Question put, and agreed to.

Clause 4—(Liability Of Officer To Maintain Wife And Children)

Lords Amendment: In page 3, line 29, leave out "bastard" and insert "illegitimate."

I beg to move, "That this House doth agree with the Lords in the said Amendment."

This is rather a different matter. Hitherto, the good old Shakespearean and English word "bastard" has applied to every child born out of wedlock, whether it was the child of a soldier or a civilian. However, in another place, exception has been taken to the use of this word "bastard" in the Army Act, and, therefore, I hope the House will agree now to use on every possible occasion in relation to the illegitimate child of a soldier the word "illegitimate."

Would the Secretary of State explain why he wants to substitute this word for the good old English word? What is the reason?

Perhaps it is a matter of courtesy, in which I might ask this House to agree with another place. All I am concerned with is that the effect will be the same. The status of the child will not undergo any alteration, but perhaps it will soothe the ears of all who have to deal with the matter.

Will the right hon. Gentleman take steps to see that the word "bastard" is removed from the Army vocabulary?

Is it not important that as this is in the Army Act we should use the word which the soldier understands best? He it is who has to keep the illegitimate, and one wonders if we should allow this Amendment to go through so easily.

I suppose the soldier knows the word "illegitimate." Is it not a considerable advantage to drop the word "bastard," because he must hear it frequently used, not in a strictly correct sense?

Question put, and agreed to.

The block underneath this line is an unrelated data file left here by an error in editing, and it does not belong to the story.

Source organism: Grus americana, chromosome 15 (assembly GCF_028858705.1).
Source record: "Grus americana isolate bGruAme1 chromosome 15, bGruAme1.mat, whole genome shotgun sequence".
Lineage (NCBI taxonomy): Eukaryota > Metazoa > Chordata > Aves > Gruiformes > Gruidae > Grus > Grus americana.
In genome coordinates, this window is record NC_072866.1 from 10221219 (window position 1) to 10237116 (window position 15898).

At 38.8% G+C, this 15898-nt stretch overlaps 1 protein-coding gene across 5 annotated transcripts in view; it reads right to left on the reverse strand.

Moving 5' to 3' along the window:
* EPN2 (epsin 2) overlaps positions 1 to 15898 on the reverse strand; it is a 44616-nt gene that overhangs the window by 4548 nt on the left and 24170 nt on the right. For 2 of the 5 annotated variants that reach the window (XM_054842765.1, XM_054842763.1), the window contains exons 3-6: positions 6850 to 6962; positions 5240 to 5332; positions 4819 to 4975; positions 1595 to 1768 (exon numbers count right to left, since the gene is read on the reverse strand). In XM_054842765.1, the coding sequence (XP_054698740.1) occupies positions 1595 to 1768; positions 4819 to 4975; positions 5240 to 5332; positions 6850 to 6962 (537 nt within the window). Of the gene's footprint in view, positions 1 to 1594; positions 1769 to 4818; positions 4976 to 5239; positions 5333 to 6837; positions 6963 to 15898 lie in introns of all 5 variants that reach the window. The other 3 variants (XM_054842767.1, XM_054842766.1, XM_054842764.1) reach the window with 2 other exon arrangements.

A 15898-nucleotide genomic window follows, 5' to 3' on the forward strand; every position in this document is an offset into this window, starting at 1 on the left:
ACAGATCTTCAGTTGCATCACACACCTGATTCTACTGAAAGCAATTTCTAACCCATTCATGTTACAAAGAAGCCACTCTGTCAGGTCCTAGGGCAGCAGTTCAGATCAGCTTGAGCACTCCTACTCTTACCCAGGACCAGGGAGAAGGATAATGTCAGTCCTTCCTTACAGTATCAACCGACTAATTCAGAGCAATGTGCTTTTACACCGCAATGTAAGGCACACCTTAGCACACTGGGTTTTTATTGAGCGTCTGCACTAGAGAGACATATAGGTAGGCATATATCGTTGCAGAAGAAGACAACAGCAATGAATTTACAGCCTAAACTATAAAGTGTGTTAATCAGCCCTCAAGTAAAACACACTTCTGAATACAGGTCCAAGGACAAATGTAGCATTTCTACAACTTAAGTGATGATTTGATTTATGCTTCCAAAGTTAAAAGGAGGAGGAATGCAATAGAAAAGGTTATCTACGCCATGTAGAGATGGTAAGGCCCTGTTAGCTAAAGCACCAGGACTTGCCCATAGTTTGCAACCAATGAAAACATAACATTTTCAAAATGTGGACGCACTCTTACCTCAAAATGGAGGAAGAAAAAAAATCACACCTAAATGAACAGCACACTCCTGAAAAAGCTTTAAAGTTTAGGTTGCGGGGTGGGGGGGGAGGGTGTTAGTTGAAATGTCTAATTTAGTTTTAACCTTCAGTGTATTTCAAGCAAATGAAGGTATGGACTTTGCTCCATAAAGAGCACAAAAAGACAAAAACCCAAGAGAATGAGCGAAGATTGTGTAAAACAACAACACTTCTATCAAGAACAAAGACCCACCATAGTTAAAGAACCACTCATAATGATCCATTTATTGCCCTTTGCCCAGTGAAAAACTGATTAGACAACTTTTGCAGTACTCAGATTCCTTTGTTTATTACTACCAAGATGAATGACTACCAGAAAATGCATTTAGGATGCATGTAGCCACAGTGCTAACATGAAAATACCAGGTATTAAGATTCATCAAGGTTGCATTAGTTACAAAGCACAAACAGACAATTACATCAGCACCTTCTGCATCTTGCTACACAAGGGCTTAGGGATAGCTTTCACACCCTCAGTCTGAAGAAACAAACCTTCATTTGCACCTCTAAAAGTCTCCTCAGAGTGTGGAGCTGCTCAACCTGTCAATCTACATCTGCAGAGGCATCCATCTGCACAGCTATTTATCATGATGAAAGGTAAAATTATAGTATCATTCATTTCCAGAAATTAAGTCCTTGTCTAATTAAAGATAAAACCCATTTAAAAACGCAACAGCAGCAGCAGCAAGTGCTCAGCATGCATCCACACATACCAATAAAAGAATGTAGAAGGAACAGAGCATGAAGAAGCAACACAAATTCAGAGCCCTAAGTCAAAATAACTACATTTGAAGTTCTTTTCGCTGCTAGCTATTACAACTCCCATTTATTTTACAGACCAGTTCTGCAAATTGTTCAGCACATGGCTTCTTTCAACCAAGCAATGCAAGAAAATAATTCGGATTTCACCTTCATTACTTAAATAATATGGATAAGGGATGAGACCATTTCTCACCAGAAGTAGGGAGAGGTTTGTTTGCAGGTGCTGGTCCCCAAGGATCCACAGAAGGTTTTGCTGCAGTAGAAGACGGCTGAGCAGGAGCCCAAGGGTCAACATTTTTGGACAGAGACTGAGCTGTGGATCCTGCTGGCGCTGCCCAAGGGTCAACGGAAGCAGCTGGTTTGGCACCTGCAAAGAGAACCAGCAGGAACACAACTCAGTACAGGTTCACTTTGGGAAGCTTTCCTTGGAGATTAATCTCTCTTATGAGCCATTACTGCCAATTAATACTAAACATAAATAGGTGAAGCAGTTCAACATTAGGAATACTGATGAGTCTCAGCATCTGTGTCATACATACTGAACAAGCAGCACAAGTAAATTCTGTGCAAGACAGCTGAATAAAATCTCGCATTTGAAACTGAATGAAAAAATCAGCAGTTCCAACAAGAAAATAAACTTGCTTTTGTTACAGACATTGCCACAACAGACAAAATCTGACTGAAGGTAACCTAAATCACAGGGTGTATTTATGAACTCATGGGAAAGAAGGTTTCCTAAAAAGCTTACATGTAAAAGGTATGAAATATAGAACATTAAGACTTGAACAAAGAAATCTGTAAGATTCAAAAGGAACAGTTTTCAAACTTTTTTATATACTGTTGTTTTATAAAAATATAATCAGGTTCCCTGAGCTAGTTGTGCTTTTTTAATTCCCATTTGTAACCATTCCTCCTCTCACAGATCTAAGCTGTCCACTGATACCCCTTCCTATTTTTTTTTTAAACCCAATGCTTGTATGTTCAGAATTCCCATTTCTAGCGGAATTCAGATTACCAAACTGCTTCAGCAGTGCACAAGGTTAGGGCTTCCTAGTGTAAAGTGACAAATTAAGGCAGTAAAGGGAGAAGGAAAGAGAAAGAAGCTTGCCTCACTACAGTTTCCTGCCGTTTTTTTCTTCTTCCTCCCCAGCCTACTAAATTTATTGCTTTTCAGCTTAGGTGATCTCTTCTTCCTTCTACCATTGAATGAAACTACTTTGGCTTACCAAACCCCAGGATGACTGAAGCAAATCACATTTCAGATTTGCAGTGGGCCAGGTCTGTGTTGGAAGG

Subsequent Lords Amendments agreed to.

Transport Money (No 2)

Resolution reported:

"That, for the purposes of any Act of the present Session to provide, amongst other things, for the establishment of a British Transport Commission, it is expedient to authorise
  • (a) the payment out of the Consolidated Fund of such sums as may be required to fulfil any guarantee by the Treasury of the principal of and interest on moneys temporarily borrowed by the said Commission or any other body having functions under the said Act, so, however, that the moneys temporarily borrowed by the Commission do not at any time exceed twenty-five million pounds;
  • (b) the payment out of moneys provided by Parliament of the remuneration of officers and servants of the Transport Tribunal referred to in the said Act appointed under the said Act in excess of the number authorised by section twenty-one of the Railways Act, 1921.
  • For the purposes of this Resolution, the expression "borrow" does not include-

  • (i) the receipt of money by the Commission in the course of the carrying on of a savings bank operated for the benefit of the employees of the Commission, or the use by the Commission of money so received; or
  • (ii) the receipt or use by the Commission of moneys received by trustees carrying on such a savings bank as aforesaid; or
  • (iii) the receipt or use by the Commission of moneys of a pension fund established for the purposes of a pension scheme (as defined in the said Act of the present Session) in which employees of the Commission are participants."
  • Resolution agreed to.

    Sunday Cinematograph Entertainments


    "That the Order made by the Secretary of State for the Home Department, extending Section I of the. Sunday Entertainments Act, 1932, to the County Borough of Wolverhampton, a copy of which Order was presented on 22nd April, be approved."


    "That the Order made by the Secretary of State for the Home Department, extending Section I of the Sunday Entertainments Act, 1932, to the County Borough of Sunderland, a copy of which Order was presented on 22nd April, be approved."